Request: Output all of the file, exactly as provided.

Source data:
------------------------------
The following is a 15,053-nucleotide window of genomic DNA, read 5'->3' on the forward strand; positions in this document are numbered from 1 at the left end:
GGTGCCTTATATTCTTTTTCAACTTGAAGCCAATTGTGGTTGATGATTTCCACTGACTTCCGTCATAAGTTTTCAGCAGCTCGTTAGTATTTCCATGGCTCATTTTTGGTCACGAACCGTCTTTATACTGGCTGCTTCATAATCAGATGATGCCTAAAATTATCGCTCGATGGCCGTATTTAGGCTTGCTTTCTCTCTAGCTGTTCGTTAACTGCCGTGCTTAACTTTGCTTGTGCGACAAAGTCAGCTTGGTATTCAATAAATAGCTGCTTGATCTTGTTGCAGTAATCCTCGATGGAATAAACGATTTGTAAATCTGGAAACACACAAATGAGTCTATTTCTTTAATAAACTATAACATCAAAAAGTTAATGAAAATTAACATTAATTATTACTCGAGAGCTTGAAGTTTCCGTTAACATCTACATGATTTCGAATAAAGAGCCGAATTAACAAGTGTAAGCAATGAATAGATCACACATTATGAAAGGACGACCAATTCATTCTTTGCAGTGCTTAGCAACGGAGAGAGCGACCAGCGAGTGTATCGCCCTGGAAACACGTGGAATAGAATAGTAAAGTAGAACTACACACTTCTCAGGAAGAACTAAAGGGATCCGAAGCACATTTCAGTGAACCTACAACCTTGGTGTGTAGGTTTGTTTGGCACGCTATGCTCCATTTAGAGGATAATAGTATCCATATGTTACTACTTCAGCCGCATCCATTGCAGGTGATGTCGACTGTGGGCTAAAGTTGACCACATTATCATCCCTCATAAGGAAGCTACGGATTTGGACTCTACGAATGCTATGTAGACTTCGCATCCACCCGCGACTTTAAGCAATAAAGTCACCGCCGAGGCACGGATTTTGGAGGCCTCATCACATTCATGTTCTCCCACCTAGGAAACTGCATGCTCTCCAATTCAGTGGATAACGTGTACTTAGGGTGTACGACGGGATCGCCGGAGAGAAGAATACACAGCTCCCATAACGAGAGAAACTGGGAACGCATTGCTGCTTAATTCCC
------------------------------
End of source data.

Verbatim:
The following is a 15,053-nucleotide window of genomic DNA, read 5'->3' on the forward strand; positions in this document are numbered from 1 at the left end:
GGTGCCTTATATTCTTTTTCAACTTGAAGCCAATTGTGGTTGATGATTTCCACTGACTTCCGTCATAAGTTTTCAGCAGCTCGTTAGTATTTCCATGGCTCATTTTTGGTCACGAACCGTCTTTATACTGGCTGCTTCATAATCAGATGATGCCTAAAATTATCGCTCGATGGCCGTATTTAGGCTTGCTTTCTCTCTAGCTGTTCGTTAACTGCCGTGCTTAACTTTGCTTGTGCGACAAAGTCAGCTTGGTATTCAATAAATAGCTGCTTGATCTTGTTGCAGTAATCCTCGATGGAATAAACGATTTGTAAATCTGGAAACACACAAATGAGTCTATTTCTTTAATAAACTATAACATCAAAAAGTTAATGAAAATTAACATTAATTATTACTCGAGAGCTTGAAGTTTCCGTTAACATCTACATGATTTCGAATAAAGAGCCGAATTAACAAGTGTAAGCAATGAATAGATCACACATTATGAAAGGACGACCAATTCATTCTTTGCAGTGCTTAGCAACGGAGAGAGCGACCAGCGAGTGTATCGCCCTGGAAACACGTGGAATAGAATAGTAAAGTAGAACTACACACTTCTCAGGAAGAACTAAAGGGATCCGAAGCACATTTCAGTGAACCTACAACCTTGGTGTGTAGGTTTGTTTGGCACGCTATGCTCCATTTAGAGGATAATAGTATCCATATGTTACTACTTCAGCCGCATCCATTGCAGGTGATGTCGACTGTGGGCTAAAGTTGACCACATTATCATCCCTCATAAGGAAGCTACGGATTTGGACTCTACGAATGCTATGTAGACTTCGCATCCACCCGCGACTTTAAGCAATAAAGTCACCGCCGAGGCACGGATTTTGGAGGCCTCATCACATTCATGTTCTCCCACCTAGGAAACTGCATGCTCTCCAATTCAGTGGATAACGTGTACTTAGGGTGTACGACGGGATCGCCGGAGAGAAGAATACACAGCTCCCATAACGAGAGAAACTGGGAACGCATTGCTGCTTAATTCCC